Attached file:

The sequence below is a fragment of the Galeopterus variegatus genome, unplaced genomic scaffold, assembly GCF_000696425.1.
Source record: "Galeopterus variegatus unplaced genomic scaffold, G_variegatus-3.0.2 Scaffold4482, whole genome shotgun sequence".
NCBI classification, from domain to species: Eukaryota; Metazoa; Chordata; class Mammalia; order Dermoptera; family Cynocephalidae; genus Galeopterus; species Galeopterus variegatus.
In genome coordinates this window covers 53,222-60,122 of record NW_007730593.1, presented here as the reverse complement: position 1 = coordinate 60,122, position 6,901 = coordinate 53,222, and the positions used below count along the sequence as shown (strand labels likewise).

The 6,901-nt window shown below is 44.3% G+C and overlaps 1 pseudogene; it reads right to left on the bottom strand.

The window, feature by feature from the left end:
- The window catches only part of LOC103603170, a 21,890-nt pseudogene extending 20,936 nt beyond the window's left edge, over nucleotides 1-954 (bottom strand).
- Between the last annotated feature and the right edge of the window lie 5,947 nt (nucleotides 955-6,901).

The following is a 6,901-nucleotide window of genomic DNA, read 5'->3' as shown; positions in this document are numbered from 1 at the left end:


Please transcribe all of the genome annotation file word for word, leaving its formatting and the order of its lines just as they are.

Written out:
The sequence below is a fragment of the Galeopterus variegatus genome, unplaced genomic scaffold, assembly GCF_000696425.1.
Source record: "Galeopterus variegatus unplaced genomic scaffold, G_variegatus-3.0.2 Scaffold4482, whole genome shotgun sequence".
NCBI classification, from domain to species: Eukaryota; Metazoa; Chordata; class Mammalia; order Dermoptera; family Cynocephalidae; genus Galeopterus; species Galeopterus variegatus.
In genome coordinates this window covers 53,222-60,122 of record NW_007730593.1, presented here as the reverse complement: position 1 = coordinate 60,122, position 6,901 = coordinate 53,222, and the positions used below count along the sequence as shown (strand labels likewise).

The 6,901-nt window shown below is 44.3% G+C and overlaps 1 pseudogene; it reads right to left on the bottom strand.

The window, feature by feature from the left end:
- The window catches only part of LOC103603170, a 21,890-nt pseudogene extending 20,936 nt beyond the window's left edge, over nucleotides 1-954 (bottom strand).
- Between the last annotated feature and the right edge of the window lie 5,947 nt (nucleotides 955-6,901).

The following is a 6,901-nucleotide window of genomic DNA, read 5'->3' as shown; positions in this document are numbered from 1 at the left end: